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Microsoft Excel 2007/2008

Guidelines for Charting

The ability to create effective charts is an important skill for both oral presentations and printed text. Understanding effective charting methods allows you to present the charted information in a visually appealing way. A chart's effectiveness depends on its ability to generate a sense of orientation and accessibility, and you can do so with the help of these charting guidelines.

return to topChart Summary

Excel 2007/2008 offers several types of charts, each with its own unique functions. Be sure to choose the type of chart that best serves your purposes. The following table provides a quick summary of all the chart types available to you, as well as their functions:

Chart Type Example Image Description
Area Area chart example Displays the highest value or total value of items in a data series over time
Bar Bar chart example Shows data changes between many data series
Bubble Bubble chart example Displays the relationship of two data series on a coordinate plane, marked by points, and a third data series that influences the size of the point
Column Column chart example Shows data changes among many data series over a period of time
Doughnut Doughnut chart example Proportionally compares the items in one or more data series
Line Line chart example Indicates the relationship of one variable to another over time in equal intervals
Pie Pie chart example Proportionally compares the items in one data series
NOTE: For more information, refer to Using Pie Charts.
Radar Radar chart example Compares multiple values of multiple data series
Stock Stock chart example Illustrates fluctuation or stability in certain data series, not necessarily only for stock prices
Surface Surface chart example Displays combinations of two sets of data, each with a common data series, in a three-dimensional coordinate plane
X Y (Scatter) X Y (scatter) chart example Displays the relationship of several data series on a coordinate plane, marked by points


return to topGeneral Hints

Consider the following when charting:

Choose the chart that best illustrates your data
The different chart types are designed to communicate information in different ways. Be sure to choose the correct chart format for your information. You can decide which chart is appropriate by referring to the Chart Summary or by creating the chart and, depending on how you prefer to display the information, changing the chart type as you see fit.

Chart necessary information
Consider the purpose of your chart when deciding what information to put into it. If you want to chart several data series, create multiple charts. This will allow you to focus on specific data series per chart, which will increase each chart's readability.

Maintain consistency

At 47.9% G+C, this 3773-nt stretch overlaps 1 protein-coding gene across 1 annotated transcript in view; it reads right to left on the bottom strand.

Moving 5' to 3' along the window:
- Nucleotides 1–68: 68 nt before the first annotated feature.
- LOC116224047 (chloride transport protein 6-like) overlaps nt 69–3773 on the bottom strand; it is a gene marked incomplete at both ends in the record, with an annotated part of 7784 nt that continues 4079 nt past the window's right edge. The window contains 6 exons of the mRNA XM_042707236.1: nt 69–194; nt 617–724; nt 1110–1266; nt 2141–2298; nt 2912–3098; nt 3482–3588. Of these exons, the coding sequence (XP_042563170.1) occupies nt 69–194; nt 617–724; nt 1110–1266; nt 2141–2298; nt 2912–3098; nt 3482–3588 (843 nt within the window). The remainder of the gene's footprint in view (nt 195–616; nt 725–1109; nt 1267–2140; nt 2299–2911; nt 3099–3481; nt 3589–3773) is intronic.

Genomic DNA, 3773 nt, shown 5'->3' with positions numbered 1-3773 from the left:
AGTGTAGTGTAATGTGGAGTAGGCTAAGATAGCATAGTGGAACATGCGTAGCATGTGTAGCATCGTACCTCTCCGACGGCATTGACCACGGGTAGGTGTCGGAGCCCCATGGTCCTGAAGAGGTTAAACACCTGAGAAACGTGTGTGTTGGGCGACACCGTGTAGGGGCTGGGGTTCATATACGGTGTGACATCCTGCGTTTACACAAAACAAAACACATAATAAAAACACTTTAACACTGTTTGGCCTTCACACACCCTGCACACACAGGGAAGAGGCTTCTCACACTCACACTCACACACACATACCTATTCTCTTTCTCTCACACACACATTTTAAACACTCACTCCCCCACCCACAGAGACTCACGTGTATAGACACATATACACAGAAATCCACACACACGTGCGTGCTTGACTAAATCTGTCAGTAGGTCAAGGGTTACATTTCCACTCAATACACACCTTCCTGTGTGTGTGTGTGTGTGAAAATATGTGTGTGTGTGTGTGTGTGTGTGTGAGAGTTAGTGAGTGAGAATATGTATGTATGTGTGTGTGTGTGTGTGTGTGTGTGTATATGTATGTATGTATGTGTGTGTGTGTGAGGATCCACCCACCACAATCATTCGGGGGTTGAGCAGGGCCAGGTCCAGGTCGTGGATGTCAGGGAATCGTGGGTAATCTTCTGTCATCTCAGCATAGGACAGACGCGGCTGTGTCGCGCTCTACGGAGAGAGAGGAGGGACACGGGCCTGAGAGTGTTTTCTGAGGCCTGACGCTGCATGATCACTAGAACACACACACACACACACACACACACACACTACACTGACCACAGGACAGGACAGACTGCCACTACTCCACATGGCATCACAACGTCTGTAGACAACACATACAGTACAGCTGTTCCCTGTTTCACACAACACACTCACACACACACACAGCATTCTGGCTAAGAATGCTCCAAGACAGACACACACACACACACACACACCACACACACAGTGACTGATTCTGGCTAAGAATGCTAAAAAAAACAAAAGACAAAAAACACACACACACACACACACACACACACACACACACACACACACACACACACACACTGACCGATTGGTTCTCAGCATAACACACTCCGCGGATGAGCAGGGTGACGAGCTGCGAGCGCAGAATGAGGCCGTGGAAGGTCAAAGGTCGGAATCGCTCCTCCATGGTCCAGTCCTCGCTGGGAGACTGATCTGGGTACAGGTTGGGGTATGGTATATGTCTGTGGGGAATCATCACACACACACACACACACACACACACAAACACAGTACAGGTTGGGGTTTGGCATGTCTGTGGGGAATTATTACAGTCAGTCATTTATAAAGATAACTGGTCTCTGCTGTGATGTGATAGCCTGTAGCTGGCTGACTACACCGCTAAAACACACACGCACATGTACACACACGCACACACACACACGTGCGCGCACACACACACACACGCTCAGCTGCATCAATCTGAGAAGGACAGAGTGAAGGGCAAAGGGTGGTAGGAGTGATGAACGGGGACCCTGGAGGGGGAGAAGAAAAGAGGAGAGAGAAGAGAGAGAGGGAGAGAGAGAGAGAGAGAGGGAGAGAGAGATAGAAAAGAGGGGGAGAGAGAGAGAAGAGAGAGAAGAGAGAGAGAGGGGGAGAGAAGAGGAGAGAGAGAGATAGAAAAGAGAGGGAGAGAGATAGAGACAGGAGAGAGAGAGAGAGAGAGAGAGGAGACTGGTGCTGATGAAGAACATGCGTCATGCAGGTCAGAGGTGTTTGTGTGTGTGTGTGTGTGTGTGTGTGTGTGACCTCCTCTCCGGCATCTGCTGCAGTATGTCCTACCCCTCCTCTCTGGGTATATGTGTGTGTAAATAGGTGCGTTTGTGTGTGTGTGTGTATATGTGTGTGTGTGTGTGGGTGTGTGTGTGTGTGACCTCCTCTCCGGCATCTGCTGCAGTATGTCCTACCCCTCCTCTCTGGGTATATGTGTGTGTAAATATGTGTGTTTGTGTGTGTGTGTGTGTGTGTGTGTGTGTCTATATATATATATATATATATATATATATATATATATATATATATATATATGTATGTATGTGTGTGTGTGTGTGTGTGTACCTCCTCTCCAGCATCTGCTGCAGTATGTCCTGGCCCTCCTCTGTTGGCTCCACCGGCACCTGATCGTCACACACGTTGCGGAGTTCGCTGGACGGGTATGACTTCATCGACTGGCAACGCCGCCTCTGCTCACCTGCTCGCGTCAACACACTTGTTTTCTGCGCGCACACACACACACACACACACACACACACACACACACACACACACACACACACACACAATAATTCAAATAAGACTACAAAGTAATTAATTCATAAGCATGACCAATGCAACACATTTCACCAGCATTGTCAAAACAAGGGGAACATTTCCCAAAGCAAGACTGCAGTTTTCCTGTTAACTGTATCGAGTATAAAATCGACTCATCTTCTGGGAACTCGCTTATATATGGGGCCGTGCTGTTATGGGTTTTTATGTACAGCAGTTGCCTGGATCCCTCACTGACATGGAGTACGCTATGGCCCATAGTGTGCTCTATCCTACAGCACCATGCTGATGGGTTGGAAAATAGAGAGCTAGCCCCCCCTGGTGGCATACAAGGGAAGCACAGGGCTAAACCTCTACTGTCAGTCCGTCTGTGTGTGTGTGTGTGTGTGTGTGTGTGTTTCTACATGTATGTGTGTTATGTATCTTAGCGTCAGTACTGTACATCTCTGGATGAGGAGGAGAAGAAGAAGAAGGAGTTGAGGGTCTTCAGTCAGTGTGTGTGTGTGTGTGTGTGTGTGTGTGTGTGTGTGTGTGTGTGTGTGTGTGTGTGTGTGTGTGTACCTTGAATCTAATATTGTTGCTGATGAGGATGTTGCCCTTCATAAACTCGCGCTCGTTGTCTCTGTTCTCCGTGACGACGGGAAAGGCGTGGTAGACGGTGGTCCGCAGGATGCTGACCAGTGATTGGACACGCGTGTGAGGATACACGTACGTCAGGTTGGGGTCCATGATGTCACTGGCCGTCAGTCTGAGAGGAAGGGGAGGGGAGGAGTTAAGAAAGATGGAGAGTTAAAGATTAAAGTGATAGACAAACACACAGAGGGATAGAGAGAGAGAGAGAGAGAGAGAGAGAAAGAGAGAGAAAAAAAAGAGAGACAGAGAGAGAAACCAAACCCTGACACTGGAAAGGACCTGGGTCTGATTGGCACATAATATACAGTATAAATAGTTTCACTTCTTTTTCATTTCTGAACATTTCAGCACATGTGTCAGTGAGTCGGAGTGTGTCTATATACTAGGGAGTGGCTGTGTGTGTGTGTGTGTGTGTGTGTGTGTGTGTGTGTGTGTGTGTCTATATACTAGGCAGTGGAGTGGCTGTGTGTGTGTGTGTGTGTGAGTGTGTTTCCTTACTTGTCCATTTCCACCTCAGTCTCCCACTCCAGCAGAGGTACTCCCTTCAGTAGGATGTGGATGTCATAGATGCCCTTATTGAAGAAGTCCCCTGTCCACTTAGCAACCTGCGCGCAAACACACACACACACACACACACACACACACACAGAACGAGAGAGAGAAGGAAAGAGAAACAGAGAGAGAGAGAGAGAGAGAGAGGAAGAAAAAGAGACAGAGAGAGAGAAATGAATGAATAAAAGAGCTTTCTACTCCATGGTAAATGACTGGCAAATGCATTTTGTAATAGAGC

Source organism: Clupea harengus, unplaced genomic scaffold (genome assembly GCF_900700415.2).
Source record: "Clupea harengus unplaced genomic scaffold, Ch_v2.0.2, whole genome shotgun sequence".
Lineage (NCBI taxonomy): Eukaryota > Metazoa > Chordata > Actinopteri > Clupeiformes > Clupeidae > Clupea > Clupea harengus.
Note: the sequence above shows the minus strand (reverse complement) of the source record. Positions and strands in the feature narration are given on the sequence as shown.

When creating multiple charts, be sure that they are similar in style and formatting. Informational content, not their stylistic differences, should be the focus when you have multiple charts. Excel can help keep your charts consistent with preformatted layouts and styles. For more information, refer to Formatting Your Chart (Win | Mac).

Add emphasis
To indicate significance in certain chart items, you may use one of many different formatting options. For more information, refer to Formatting Your Chart (Win | Mac).

Maintain simplicity
Simple charts are easy to read. Since clarifying and communicating information is the the goal of charting, complicated or "busy" charts (i.e., charts displaying too much information, charts with distracting formatting) are not advised.

Edit the plot area
When creating your chart, you may find excess space in the plot area (i.e., the chart area containing graphical information). To eliminate excess space, refer to Changing the Interval of the Value Axis and Changing the Interval of the Category Axis in the document, Working with Chart Elements (Win | Mac).

Use labels
Labels help your audience understand chart information. You may add chart titles, axis titles, legends, data labels, data tables, or gridlines to increase its readability. For more information, refer to Working with Chart Elements (Win | Mac).

return to topUsing Pie Charts

Pie charts are unique from other charts. Pie charts display one data series (unlike other charts that display at least two data series). Therefore, pie charts do not have axes, plot areas, or points. Instead, they display one data series, divide it into pieces, and compare the pieces to each other. Keep in mind the following when using pie charts: 

Limit the number of slices
Keep the number of slices to a minimum by combining smaller categories into one. Too many slices will decrease your chart's readability.

Use labels for slices
Try to place labels within slices whenever possible; this helps create clearer and more readable charts.

Compare Multiple Pie Charts
If you need to compare multiple pie charts to each other, you can consolidate them into one chart by creating a doughnut chart. These charts, like pie charts, compare the items in one data series, but can do so with more than one data series.

Focus attention
If necessary, draw your audience's attention to the particular slices you are discussing by exploding it to make it appear separate from the pie or by selecting an attractive color, pattern, shadow, or 3-D effect. For more information, refer to Formatting Your Chart (Win | Mac).

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